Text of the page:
The 21,451 new confirmed cases on Tuesday are about one-third the mid-December peak of 54,000.
Additionally, the state said the number of people in the hospital with COVID-19 slipped below 15,000, which is a drop of more than 25 percent in two weeks.
The state said that the number of people in the hospital with COVID-19 slipped below 14,850 – a drop of more than 25% in two weeks.
Deaths remain staggeringly high, however, with more than 3,800 in the last week.
It took six months for California to record its first 10,000 deaths, then four months to double to 20,000. In just five more weeks the state reached 30,000.
It then took only 20 days to get to 40,000. On Sunday deaths rose to 40,697, while total cases topped 3.2 million.
On Tuesday, New York reported 8,215 new infections and 8,067 hospitalizations. This is down from the record-high 19,942 new cases reported on January 15 and the more than 9,000 hospitalizations reported in mid-January
Meanwhile, in New York – the nation’s first epicenter – cases have fallen nearly 10 percent over the last week, an analysis of state and federal data reveals.
On Tuesday, the state reported 8,215 new infections with a 5.47 percent test positivity rate. This is down from the record-high 19,942 new cases and 6.14 percent positivity rate reported on January 15.
‘In the here and now, all the news is good. You look at all the trend lines, it’s good,’ Governor Andrew Cuomo said during a press conference on Sunday.
The state had about 8,067 hospitalizations on Tuesday, which a decrease from the more than 9,000 that were reported in mid-January.
However, Cuomo warned New Yorkers that the new COVID-19 variants were still a threat and that people still had to follow mitigation measures like mask-wearing and social distancing.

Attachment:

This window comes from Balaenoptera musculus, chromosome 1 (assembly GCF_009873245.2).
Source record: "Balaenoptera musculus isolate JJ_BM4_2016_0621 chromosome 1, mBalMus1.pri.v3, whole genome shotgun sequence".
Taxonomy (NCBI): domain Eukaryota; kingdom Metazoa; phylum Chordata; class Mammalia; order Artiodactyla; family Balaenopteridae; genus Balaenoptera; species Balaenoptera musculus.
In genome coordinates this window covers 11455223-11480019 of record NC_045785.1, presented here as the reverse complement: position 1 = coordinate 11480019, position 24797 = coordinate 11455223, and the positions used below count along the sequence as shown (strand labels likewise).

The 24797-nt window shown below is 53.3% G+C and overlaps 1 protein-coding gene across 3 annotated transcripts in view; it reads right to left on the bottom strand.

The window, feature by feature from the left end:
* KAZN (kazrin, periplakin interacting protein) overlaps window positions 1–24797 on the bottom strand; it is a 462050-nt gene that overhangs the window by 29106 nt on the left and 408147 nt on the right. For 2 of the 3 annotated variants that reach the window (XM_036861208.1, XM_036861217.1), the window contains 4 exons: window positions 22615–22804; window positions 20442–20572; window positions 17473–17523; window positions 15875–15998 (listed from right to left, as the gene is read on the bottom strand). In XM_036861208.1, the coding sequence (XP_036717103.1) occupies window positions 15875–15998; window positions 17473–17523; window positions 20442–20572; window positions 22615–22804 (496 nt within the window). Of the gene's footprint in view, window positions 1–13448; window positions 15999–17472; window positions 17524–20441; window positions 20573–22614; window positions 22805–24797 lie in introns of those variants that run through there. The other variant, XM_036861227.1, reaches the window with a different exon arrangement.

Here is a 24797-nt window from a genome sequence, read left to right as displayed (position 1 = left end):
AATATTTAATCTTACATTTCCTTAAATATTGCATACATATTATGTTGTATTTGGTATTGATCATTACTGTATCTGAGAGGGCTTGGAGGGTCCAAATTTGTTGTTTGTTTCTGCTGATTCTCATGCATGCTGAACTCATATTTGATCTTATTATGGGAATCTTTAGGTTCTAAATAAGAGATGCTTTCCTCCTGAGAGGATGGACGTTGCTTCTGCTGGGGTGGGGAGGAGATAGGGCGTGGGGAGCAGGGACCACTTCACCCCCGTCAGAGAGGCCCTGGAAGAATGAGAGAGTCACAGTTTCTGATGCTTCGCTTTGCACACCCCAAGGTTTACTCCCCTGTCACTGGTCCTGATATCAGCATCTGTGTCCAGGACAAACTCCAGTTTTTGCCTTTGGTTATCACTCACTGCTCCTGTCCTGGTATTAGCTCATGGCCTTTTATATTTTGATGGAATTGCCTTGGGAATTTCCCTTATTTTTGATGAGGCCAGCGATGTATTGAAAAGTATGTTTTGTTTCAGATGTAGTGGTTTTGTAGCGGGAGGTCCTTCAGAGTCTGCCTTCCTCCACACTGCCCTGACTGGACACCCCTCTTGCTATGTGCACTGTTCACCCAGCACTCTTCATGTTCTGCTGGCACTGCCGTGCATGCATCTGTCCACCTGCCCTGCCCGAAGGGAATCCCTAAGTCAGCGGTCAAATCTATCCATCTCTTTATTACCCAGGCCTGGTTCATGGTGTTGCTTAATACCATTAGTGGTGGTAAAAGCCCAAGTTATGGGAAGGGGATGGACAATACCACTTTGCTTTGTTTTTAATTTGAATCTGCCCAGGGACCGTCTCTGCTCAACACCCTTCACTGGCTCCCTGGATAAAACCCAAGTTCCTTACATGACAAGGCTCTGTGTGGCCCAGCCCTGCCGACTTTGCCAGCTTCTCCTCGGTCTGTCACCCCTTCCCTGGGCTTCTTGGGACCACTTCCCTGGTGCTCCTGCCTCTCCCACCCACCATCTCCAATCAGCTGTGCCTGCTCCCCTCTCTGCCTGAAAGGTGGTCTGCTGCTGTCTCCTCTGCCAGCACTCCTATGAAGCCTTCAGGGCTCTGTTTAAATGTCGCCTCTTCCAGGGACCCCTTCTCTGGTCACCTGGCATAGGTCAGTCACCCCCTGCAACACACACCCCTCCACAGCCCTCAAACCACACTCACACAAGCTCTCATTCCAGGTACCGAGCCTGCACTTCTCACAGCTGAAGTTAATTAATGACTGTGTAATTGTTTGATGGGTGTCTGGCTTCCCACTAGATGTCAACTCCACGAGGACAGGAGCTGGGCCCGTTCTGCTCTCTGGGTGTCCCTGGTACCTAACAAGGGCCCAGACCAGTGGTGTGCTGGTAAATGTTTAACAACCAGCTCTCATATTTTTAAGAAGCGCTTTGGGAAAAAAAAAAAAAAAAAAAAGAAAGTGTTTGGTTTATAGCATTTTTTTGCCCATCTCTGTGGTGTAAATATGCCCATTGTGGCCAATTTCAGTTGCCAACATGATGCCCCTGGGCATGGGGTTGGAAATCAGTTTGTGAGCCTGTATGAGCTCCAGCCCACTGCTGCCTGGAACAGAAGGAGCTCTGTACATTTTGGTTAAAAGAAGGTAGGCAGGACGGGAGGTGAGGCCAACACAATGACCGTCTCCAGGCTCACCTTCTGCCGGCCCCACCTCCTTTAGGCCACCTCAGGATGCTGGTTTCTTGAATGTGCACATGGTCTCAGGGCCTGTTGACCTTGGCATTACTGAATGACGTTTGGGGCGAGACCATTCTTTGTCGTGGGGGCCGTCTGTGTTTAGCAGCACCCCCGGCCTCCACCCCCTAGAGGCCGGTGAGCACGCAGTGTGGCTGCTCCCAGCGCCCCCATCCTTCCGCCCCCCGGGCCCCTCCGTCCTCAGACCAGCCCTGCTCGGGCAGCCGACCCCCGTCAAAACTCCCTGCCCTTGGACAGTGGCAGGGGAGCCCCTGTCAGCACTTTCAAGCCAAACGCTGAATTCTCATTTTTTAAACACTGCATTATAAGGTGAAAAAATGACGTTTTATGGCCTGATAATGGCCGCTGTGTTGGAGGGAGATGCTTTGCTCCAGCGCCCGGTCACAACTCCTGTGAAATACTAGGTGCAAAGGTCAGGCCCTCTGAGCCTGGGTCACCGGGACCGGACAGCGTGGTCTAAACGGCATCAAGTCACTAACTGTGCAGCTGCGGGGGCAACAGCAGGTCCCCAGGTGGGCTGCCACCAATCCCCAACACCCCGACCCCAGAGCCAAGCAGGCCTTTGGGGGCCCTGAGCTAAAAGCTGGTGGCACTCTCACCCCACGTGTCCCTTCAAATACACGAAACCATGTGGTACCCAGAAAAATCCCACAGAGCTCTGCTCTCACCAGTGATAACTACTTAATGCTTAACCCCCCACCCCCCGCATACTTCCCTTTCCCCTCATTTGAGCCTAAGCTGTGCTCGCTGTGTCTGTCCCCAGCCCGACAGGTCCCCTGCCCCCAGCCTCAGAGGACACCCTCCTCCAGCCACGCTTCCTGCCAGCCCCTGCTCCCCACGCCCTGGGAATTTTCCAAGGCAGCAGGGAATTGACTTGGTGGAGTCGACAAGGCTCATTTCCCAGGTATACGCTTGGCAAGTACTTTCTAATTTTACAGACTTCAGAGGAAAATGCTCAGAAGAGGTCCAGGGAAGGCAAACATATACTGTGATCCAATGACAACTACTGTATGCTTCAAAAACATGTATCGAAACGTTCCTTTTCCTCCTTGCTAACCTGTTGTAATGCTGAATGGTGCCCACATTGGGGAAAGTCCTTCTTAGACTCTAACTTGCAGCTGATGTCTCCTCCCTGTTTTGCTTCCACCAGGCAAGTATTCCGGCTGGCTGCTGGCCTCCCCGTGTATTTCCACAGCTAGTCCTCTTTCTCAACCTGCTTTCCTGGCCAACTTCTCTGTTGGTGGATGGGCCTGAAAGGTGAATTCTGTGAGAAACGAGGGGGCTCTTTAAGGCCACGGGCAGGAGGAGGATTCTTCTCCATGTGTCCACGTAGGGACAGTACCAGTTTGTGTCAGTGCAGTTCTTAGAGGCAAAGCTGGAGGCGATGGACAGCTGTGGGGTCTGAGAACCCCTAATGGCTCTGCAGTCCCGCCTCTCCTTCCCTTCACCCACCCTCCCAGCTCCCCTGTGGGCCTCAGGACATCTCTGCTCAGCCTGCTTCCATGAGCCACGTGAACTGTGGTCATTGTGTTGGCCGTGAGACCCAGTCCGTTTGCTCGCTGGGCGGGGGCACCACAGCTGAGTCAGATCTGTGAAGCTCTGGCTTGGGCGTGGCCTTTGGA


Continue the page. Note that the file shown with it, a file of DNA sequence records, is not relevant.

‘For me, I have been through this a number of times, and I anticipate the probability of the future to be ready for it,’ he said.
Florida recorded 10,533 new cases and less than 7,000 hospitalizations on Tuesday, which is down from nearly 16,000 new cases a day and about 8,000 total hospitalizations early in January
Illinois’ 2,304 new cases and 2,550 hospitalizations reported on Tuesday are a marked drop for more than 15,000 infections and 6,100 hospitalizations reported in November
More states are reporting similar downward trends.
In Florida, which was was reporting as many as 16,000 new cases a day early in January, just 10,533 cases were recorded on Tuesday.
Additionally, fewer than 7,000 people are currently hospitalized with COVID-19, in the state, down from almost 8,000 earlier in January, reported the Tampa Bay Times.
The statewide positivity rate decreased to 10.77 percent.
And Illinois, health officials reported 2,304 new confirmed and probable cases of COVID-19,a steep drop from the record-high of more than 15,000 reported in November.
The seven-day rolling average test positivity rate, which sits at 3.9 percent, is the lowest figure seen sicne early October and has been cut by more than half from a month ago.
What’s more, with just about 2,500 hospitalized patients, it represents an 59 percent drop from the peak of 6,175 in mid-November